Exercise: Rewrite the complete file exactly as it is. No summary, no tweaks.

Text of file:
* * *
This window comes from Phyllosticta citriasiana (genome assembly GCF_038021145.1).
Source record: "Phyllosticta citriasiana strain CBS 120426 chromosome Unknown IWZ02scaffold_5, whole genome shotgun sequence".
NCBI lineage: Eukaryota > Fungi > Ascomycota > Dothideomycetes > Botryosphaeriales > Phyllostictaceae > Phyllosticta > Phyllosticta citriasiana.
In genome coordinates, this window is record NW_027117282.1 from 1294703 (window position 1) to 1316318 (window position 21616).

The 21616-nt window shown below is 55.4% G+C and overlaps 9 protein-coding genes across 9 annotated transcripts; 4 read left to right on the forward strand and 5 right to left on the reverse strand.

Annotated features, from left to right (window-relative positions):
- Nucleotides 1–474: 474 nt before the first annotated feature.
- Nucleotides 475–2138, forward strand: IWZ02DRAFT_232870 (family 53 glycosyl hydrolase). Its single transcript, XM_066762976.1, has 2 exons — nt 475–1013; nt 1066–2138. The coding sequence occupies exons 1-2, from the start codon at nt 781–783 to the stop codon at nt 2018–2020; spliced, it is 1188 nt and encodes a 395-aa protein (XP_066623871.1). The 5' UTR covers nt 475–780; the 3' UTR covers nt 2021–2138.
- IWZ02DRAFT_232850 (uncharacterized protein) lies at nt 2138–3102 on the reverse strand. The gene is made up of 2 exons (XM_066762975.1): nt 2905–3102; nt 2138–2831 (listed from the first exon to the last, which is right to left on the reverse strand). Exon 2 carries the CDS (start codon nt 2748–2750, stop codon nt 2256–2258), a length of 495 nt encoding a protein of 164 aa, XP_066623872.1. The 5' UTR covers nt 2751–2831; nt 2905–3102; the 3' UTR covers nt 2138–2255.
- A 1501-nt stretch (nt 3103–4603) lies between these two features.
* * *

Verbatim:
This window comes from Phyllosticta citriasiana (genome assembly GCF_038021145.1).
Source record: "Phyllosticta citriasiana strain CBS 120426 chromosome Unknown IWZ02scaffold_5, whole genome shotgun sequence".
NCBI lineage: Eukaryota > Fungi > Ascomycota > Dothideomycetes > Botryosphaeriales > Phyllostictaceae > Phyllosticta > Phyllosticta citriasiana.
In genome coordinates, this window is record NW_027117282.1 from 1294703 (window position 1) to 1316318 (window position 21616).

The 21616-nt window shown below is 55.4% G+C and overlaps 9 protein-coding genes across 9 annotated transcripts; 4 read left to right on the forward strand and 5 right to left on the reverse strand.

Annotated features, from left to right (window-relative positions):
- Nucleotides 1–474: 474 nt before the first annotated feature.
- Nucleotides 475–2138, forward strand: IWZ02DRAFT_232870 (family 53 glycosyl hydrolase). Its single transcript, XM_066762976.1, has 2 exons — nt 475–1013; nt 1066–2138. The coding sequence occupies exons 1-2, from the start codon at nt 781–783 to the stop codon at nt 2018–2020; spliced, it is 1188 nt and encodes a 395-aa protein (XP_066623871.1). The 5' UTR covers nt 475–780; the 3' UTR covers nt 2021–2138.
- IWZ02DRAFT_232850 (uncharacterized protein) lies at nt 2138–3102 on the reverse strand. The gene is made up of 2 exons (XM_066762975.1): nt 2905–3102; nt 2138–2831 (listed from the first exon to the last, which is right to left on the reverse strand). Exon 2 carries the CDS (start codon nt 2748–2750, stop codon nt 2256–2258), a length of 495 nt encoding a protein of 164 aa, XP_066623872.1. The 5' UTR covers nt 2751–2831; nt 2905–3102; the 3' UTR covers nt 2138–2255.
- A 1501-nt stretch (nt 3103–4603) lies between these two features.